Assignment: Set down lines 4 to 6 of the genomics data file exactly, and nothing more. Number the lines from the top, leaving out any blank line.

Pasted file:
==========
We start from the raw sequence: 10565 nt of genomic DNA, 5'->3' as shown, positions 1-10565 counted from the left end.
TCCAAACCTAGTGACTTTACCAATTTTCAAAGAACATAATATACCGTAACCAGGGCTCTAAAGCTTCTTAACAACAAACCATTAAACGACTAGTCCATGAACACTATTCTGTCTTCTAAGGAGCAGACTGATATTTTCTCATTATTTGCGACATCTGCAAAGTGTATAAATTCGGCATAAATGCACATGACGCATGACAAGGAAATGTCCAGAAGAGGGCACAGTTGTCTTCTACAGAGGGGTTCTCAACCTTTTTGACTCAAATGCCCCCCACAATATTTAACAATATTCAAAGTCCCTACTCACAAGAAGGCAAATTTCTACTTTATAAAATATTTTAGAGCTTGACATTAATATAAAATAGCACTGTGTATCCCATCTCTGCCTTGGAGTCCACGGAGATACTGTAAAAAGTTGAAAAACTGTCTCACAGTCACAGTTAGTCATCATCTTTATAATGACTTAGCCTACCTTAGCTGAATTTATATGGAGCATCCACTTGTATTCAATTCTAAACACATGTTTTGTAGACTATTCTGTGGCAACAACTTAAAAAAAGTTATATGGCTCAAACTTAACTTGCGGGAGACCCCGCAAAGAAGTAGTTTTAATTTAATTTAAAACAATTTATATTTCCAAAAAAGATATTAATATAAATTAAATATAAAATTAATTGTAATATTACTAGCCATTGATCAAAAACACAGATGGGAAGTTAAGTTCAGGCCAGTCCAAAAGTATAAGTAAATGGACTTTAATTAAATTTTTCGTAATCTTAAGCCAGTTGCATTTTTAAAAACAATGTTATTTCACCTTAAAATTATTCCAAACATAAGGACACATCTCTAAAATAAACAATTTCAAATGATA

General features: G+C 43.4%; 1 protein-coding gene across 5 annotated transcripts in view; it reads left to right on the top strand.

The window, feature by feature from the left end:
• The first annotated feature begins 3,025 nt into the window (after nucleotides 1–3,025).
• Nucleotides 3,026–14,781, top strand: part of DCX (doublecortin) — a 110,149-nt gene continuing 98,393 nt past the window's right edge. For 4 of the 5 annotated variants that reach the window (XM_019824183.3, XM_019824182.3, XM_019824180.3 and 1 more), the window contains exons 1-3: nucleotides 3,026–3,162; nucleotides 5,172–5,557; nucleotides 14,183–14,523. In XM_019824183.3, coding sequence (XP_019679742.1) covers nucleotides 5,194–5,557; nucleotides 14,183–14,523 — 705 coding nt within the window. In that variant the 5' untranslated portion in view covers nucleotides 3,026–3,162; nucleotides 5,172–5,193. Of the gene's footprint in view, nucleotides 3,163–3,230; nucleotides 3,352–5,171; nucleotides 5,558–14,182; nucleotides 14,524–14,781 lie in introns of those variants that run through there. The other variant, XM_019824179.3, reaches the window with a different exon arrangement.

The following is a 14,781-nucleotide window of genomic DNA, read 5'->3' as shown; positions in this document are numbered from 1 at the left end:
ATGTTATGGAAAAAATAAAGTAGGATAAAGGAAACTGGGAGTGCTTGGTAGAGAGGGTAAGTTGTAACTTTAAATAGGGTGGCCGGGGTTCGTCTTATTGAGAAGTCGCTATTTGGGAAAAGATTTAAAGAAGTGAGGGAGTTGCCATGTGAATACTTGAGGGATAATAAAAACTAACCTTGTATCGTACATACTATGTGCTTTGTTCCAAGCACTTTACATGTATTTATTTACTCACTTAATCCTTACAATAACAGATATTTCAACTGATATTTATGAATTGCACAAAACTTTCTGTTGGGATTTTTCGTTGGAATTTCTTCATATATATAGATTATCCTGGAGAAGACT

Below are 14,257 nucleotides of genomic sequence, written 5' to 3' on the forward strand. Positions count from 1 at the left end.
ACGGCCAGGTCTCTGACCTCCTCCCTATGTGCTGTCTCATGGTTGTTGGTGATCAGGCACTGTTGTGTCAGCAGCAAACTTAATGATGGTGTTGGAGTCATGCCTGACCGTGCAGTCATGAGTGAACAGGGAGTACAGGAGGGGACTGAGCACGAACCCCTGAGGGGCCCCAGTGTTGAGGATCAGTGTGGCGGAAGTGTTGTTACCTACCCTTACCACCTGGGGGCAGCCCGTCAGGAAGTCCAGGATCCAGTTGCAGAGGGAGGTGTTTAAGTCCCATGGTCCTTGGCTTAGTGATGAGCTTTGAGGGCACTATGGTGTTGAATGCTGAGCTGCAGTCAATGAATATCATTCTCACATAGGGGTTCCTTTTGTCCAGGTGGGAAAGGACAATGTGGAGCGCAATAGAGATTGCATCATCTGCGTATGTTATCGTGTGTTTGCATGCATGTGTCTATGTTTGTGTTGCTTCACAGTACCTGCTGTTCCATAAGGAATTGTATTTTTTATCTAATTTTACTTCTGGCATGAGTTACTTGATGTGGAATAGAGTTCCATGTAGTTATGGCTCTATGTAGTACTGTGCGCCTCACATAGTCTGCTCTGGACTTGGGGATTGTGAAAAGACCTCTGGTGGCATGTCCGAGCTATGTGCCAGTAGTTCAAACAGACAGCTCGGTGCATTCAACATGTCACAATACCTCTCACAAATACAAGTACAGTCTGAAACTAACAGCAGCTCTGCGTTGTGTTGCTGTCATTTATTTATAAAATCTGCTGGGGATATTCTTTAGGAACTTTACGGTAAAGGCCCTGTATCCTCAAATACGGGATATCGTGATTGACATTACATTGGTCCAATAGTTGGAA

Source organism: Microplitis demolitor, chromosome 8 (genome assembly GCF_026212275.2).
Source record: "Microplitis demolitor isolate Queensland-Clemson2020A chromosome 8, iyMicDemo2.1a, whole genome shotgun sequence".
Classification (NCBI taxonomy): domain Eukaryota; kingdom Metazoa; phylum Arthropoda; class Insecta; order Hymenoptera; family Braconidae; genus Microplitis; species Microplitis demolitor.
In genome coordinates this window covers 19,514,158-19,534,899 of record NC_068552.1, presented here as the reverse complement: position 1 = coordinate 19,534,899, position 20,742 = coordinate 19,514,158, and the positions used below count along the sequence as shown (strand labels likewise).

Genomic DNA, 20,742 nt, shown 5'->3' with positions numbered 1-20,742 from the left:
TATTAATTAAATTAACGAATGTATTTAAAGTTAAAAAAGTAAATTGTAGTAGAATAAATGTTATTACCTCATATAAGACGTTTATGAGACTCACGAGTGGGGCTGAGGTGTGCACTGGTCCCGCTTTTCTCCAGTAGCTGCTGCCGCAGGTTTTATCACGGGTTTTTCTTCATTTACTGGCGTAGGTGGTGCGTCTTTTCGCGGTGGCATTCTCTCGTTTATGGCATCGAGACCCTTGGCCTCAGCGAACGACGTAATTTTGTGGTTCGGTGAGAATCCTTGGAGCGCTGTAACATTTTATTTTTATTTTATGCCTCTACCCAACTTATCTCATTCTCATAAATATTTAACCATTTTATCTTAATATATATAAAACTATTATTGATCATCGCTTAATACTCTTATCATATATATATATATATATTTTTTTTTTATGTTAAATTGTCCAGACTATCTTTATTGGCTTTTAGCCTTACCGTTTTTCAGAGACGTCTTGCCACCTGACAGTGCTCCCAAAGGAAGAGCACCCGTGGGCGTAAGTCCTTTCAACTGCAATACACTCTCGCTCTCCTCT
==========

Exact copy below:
The window, feature by feature from the left end:
• The first annotated feature begins 3,025 nt into the window (after nucleotides 1–3,025).
• Nucleotides 3,026–14,781, top strand: part of DCX (doublecortin) — a 110,149-nt gene continuing 98,393 nt past the window's right edge. For 4 of the 5 annotated variants that reach the window (XM_019824183.3, XM_019824182.3, XM_019824180.3 and 1 more), the window contains exons 1-3: nucleotides 3,026–3,162; nucleotides 5,172–5,557; nucleotides 14,183–14,523. In XM_019824183.3, coding sequence (XP_019679742.1) covers nucleotides 5,194–5,557; nucleotides 14,183–14,523 — 705 coding nt within the window. In that variant the 5' untranslated portion in view covers nucleotides 3,026–3,162; nucleotides 5,172–5,193. Of the gene's footprint in view, nucleotides 3,163–3,230; nucleotides 3,352–5,171; nucleotides 5,558–14,182; nucleotides 14,524–14,781 lie in introns of those variants that run through there. The other variant, XM_019824179.3, reaches the window with a different exon arrangement.